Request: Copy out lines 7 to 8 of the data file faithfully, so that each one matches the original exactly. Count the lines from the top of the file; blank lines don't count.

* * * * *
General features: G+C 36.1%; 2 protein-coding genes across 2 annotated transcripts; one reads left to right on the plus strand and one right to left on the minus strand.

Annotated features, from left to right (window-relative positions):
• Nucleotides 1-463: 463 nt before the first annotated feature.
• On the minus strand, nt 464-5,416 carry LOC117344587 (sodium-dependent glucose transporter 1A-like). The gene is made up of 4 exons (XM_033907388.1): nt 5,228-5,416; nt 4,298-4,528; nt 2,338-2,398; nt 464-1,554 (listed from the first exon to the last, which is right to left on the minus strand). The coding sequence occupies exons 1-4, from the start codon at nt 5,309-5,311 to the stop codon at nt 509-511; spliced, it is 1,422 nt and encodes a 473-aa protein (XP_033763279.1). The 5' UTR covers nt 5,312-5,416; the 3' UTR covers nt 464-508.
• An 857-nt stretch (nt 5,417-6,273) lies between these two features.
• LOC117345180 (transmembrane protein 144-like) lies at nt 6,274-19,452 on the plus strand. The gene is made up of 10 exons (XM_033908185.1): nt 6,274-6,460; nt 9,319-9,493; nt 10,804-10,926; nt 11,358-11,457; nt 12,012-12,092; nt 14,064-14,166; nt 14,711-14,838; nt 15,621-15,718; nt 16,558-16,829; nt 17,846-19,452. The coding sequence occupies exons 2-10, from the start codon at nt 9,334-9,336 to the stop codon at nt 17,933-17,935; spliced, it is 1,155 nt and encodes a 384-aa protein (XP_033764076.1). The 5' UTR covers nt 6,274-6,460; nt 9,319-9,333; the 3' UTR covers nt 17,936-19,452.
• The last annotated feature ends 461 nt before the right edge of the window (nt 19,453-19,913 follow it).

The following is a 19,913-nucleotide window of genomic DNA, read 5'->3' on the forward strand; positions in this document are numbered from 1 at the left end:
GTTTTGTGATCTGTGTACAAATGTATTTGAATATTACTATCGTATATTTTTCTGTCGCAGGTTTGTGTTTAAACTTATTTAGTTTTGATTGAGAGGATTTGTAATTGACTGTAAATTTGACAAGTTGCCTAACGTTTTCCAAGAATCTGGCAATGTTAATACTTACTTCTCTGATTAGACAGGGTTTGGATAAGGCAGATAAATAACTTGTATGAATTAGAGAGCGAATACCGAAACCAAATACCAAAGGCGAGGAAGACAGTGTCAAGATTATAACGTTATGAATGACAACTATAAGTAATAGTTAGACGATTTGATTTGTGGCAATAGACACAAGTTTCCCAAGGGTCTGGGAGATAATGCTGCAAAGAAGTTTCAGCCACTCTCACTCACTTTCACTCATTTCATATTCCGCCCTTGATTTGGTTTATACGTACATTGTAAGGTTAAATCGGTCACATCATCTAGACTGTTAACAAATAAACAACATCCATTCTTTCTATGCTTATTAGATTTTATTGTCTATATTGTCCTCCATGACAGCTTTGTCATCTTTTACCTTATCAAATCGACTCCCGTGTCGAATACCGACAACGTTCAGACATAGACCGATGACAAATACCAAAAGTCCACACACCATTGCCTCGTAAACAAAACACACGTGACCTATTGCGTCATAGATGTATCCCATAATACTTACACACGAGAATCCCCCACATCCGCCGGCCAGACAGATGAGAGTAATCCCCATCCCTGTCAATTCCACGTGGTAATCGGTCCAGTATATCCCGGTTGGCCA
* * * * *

• The last annotated feature ends 461 nt before the right edge of the window (nt 19,453-19,913 follow it).

The following is a 19,913-nucleotide window of genomic DNA, read 5'->3' on the forward strand; positions in this document are numbered from 1 at the left end: